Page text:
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How to Make Graphene from Pencils and Washing Liquid


_74372981_c0205666-graphene_structure,_artwork-splThere is not a single week that passes without the magic word, graphene, making its presence in the news. Ever since the discovery of the material, researchers and engineers continuously show new properties and even more uses for it.

Yet, scientists are still looking for a cheap and effective way to produce defect-free graphene, as an alternative to the chemical vapour deposition that is currently giving the industry quite a bit of trouble. Have they found it? An UK-Irish team of scientists claim they have. And they only needed some cheap pencils, a kitchen blender, washing-up liquid and some water. Here is the story.

We have extensively covered many of graphene’s incredible applications in the fields of renewable energy and green technologies, from solar cells, to batteries, to green fuel, all the way to green electronics. The super strong, single-atom-thick pure carbon material, will probably not give you super-powers, as we told you some days ago, but for certain it has the potential to completely transform almost every sector of every industry. Needless to say, this is the reason, or more like the super incentive, that researchers have to go beyond their means and find the best way to produce pure graphene, without any defects and in sufficient amounts.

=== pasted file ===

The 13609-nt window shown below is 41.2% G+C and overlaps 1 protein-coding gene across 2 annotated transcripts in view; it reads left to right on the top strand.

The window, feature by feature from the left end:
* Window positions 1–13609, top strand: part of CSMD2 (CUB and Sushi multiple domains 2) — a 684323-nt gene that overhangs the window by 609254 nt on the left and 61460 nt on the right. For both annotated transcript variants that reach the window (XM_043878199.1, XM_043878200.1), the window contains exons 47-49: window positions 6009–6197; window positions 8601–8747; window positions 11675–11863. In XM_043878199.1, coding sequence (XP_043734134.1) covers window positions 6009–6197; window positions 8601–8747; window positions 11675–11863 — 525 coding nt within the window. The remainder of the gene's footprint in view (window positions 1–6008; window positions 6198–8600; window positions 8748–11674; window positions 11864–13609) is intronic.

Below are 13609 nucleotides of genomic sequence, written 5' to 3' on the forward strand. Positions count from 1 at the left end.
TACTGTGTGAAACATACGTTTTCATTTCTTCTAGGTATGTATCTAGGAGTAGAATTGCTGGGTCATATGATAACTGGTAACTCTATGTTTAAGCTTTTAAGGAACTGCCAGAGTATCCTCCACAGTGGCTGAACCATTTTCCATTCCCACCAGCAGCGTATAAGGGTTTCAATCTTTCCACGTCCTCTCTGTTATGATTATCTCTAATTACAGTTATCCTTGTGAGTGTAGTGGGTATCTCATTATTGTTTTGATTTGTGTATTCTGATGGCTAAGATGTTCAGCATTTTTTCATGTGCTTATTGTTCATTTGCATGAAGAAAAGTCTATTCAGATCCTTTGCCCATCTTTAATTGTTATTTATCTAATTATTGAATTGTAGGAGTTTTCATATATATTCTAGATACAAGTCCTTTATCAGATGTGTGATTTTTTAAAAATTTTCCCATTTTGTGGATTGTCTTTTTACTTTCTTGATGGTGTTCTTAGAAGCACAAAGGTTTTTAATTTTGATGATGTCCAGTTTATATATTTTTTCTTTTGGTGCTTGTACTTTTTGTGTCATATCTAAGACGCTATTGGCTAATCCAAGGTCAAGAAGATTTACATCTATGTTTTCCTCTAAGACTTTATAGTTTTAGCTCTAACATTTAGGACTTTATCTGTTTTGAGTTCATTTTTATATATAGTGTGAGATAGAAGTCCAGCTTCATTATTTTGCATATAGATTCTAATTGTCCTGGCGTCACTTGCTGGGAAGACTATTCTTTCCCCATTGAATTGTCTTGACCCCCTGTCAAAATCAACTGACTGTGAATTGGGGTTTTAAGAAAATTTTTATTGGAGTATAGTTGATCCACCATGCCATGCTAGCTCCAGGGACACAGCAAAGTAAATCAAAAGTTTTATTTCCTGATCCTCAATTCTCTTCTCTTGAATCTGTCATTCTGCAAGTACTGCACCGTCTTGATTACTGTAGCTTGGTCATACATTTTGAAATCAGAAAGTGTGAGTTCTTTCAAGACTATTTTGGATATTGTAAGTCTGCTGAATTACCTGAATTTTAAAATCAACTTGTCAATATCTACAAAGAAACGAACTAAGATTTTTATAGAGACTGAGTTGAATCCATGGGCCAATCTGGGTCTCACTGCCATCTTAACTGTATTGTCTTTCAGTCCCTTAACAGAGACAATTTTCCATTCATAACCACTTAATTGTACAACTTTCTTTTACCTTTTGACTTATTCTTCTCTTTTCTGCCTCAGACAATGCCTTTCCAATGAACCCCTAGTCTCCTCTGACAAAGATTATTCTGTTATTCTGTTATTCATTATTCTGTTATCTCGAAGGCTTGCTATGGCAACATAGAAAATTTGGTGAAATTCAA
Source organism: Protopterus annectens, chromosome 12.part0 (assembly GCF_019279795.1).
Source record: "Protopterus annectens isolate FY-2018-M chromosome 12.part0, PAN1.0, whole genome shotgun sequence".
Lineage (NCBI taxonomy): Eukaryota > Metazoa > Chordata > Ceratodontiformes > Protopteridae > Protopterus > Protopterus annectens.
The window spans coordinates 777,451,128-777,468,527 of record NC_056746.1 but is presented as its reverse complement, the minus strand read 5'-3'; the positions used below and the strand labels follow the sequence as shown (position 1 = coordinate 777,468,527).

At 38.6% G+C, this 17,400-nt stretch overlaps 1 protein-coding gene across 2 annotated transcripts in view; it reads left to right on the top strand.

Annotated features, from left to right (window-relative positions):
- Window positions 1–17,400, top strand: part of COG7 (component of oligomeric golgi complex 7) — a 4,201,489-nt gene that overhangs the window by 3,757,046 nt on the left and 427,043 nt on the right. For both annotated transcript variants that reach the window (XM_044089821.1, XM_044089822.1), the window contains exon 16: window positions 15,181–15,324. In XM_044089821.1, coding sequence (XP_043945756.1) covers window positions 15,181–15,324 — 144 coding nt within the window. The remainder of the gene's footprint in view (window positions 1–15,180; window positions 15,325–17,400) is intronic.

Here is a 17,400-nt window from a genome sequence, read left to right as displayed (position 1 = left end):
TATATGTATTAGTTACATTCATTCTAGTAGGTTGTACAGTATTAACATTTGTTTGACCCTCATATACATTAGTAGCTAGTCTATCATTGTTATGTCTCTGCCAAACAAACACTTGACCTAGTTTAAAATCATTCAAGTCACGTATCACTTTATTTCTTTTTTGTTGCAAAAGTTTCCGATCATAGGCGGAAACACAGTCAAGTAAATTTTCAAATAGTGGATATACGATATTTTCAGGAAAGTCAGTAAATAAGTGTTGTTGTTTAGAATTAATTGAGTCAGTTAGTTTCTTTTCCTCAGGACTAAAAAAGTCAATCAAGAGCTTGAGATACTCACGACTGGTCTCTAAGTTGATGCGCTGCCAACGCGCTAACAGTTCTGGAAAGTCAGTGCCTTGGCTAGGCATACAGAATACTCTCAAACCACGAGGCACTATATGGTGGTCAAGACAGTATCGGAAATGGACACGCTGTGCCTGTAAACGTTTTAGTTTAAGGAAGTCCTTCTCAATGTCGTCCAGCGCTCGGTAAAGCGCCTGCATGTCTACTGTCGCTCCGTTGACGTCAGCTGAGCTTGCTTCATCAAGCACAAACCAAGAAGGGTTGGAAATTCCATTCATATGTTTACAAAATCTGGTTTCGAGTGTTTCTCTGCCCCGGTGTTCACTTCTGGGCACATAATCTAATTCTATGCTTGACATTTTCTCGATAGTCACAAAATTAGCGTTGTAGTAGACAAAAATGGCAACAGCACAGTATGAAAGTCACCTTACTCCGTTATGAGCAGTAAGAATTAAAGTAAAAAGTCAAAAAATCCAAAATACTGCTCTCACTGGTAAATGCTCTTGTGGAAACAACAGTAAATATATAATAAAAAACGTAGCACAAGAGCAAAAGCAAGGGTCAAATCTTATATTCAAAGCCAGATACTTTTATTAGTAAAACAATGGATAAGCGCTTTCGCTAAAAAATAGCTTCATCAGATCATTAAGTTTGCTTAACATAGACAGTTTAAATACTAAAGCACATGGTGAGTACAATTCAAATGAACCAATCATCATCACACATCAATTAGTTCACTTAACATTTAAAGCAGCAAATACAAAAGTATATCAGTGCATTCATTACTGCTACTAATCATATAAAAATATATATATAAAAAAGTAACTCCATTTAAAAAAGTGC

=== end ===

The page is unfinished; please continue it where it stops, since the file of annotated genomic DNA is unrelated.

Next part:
Published in Nature Materials just a few days ago, a new study by scientists from Trinity Collage Dublin and University of Oxford, showed that it might not be all that difficult to make it, and this is surely without the need of expensive equipment and materials. The team took graphite powder, just as the one we can make ourselves out of a pencil, placed it into a blender, added washing-up liquid and some water, and switched the thing on.  The result– perfect and undamaged layers of graphene, thanks to the rapid rotation that occurs inside the blender.

OK, it is not recommended that we all now go and try this ourselves using our cooking equipment. Unfortunately, it is not that simple yet, as the amount of washing-up liquid that is needed is determined by too many factors that have to be considered first. But the scientists are convinced that the process could be simplified even further, bringing the material even closer to being used on a commercial scale.

Image (c) Science Photo Library

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